A sparsely branched evergreen or deciduous shrub up to 12 ft high. Leaves borne near the tips of the branchlets, on very short stalks, elliptic-lanceolate to oblanceolate, 2 to 4 in. long, pointed or bluntly acuminate at the apex, tapered at the base, thinly leathery. Flowers fragrant, borne from midwinter to spring in terminal and axillary clusters; perianth-tube slender, downy on the outside, about 1⁄2 in. long, purplish pink. Fruit ovoid, black. Bot. Mag., n.s., t.681.
Native of the Himalaya; apparently first introduced in the thirties. It flowered with the late Fred Stoker in 1938 and was given an Award of Merit when shown by Mrs Stoker on 3rd Dec. 1946. It is also in cultivation from seeds sent by Dr Herklots from Nepal in 1962. Plants from this introduction may not prove hardy. In the same year, however, Major Spring Smyth collected and sent to England (under Field Number T.S.S. 132 A-C) three seedlings that he found growing at 10,000 ft on the Milke Banjyang ridge, Nepal, where severe frosts and snowstorms occur during winter. Of these plants, which are deciduous, one has flourished in the introducer’s garden in Hampshire.
The colouring of the flowers in D. bholua is variable. They are said to be normally purplish pink on the outside, with a paler limb, but in some forms the colouring is diluted to almost white. The bark of D. bholua is used for making paper in the Himalaya. There are two related species whose bark is put to the same use, and might, with D. bholua, be known collectively as the ‘paper-daphnes’. These are:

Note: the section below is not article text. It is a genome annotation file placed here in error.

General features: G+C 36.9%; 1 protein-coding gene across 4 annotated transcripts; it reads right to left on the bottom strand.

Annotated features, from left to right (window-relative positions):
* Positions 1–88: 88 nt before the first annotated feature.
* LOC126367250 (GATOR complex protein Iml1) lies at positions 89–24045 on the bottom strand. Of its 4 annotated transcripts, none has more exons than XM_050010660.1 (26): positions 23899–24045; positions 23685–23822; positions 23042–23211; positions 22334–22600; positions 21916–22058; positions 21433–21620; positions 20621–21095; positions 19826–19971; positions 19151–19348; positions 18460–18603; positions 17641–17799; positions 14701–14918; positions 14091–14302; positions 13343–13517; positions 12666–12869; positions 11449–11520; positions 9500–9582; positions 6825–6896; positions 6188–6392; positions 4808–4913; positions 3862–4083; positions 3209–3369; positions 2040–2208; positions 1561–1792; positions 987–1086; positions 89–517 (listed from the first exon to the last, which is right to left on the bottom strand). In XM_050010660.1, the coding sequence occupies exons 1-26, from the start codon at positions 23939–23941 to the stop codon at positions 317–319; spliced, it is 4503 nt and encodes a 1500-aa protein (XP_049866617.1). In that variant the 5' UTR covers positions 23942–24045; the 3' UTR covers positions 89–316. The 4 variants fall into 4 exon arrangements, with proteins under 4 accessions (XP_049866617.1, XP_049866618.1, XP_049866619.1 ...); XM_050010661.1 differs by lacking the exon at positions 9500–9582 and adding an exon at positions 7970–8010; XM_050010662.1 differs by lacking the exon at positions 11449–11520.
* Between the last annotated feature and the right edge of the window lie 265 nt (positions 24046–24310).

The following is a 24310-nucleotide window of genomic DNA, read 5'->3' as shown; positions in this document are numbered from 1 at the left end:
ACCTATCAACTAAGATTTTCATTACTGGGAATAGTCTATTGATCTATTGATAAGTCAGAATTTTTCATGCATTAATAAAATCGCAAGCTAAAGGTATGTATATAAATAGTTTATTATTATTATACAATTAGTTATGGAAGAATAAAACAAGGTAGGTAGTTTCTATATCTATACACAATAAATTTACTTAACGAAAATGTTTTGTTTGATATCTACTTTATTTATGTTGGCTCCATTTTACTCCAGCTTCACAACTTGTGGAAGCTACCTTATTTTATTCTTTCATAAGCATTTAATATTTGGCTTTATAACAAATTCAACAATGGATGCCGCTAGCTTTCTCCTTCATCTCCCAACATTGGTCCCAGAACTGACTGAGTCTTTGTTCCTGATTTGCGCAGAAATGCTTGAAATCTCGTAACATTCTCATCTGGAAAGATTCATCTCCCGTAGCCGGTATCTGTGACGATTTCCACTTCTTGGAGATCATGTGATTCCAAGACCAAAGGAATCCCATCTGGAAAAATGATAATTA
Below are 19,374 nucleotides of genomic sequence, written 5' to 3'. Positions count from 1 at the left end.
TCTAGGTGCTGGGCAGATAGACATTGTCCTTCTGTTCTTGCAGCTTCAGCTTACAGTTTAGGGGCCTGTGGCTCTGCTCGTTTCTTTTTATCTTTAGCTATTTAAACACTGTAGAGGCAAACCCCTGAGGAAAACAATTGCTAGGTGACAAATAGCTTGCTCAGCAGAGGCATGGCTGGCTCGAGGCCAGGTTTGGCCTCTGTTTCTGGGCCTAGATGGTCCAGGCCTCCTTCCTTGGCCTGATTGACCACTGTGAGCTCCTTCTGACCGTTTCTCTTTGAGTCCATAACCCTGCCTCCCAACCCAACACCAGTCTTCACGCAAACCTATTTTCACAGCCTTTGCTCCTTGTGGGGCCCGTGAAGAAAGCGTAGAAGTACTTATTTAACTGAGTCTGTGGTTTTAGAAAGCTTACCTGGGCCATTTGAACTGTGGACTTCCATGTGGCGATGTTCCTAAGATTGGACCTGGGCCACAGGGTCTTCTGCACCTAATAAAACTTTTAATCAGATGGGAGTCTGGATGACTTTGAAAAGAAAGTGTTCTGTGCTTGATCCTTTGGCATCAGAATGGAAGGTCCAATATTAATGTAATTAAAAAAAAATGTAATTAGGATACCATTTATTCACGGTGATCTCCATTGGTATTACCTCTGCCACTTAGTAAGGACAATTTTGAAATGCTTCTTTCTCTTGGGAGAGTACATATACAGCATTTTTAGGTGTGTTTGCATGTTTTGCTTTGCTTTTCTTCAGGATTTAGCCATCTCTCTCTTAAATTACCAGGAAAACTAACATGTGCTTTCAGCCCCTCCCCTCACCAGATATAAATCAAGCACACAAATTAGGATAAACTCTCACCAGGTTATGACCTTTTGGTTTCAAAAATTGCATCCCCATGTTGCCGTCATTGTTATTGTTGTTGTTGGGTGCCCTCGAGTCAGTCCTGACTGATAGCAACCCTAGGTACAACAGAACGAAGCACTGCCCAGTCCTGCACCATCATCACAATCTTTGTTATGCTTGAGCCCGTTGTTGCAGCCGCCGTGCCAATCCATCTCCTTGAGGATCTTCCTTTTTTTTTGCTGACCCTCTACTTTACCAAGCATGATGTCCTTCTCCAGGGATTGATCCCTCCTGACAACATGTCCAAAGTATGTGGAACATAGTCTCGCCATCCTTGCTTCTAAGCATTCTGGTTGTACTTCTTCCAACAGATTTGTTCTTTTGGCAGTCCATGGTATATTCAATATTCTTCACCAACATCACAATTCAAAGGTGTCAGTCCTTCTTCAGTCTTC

D. papyracea Wall, ex Steud., emend. W. W. Sm. & Cave D. cannabina Wall., in part – This differs from D. bholua in having the leaves bluntly acute (not acuminate), flowers white, not fragrant, and red fruits. Also the floral bud-scales are persistent, whereas in D. bholua they fall as the flower-buds open. It has a more western distribution, from around the Indus eastward to Nepal, whereas D. bholua ranges from Nepal eastward to Assam. Where the two species meet in Nepal is not certain.
D. sureil W. W. Sm. & Cave – This species occurs in the same area as D. bholua but at lower altitudes (up to about 6,000 ft). The flowers are white, fragrant, the bud-scales deciduous, and the fruits orange-red. The leaves are more slenderly pointed than in either of the two other species in this group. Certainly tender. Bot. Mag., t. 9297.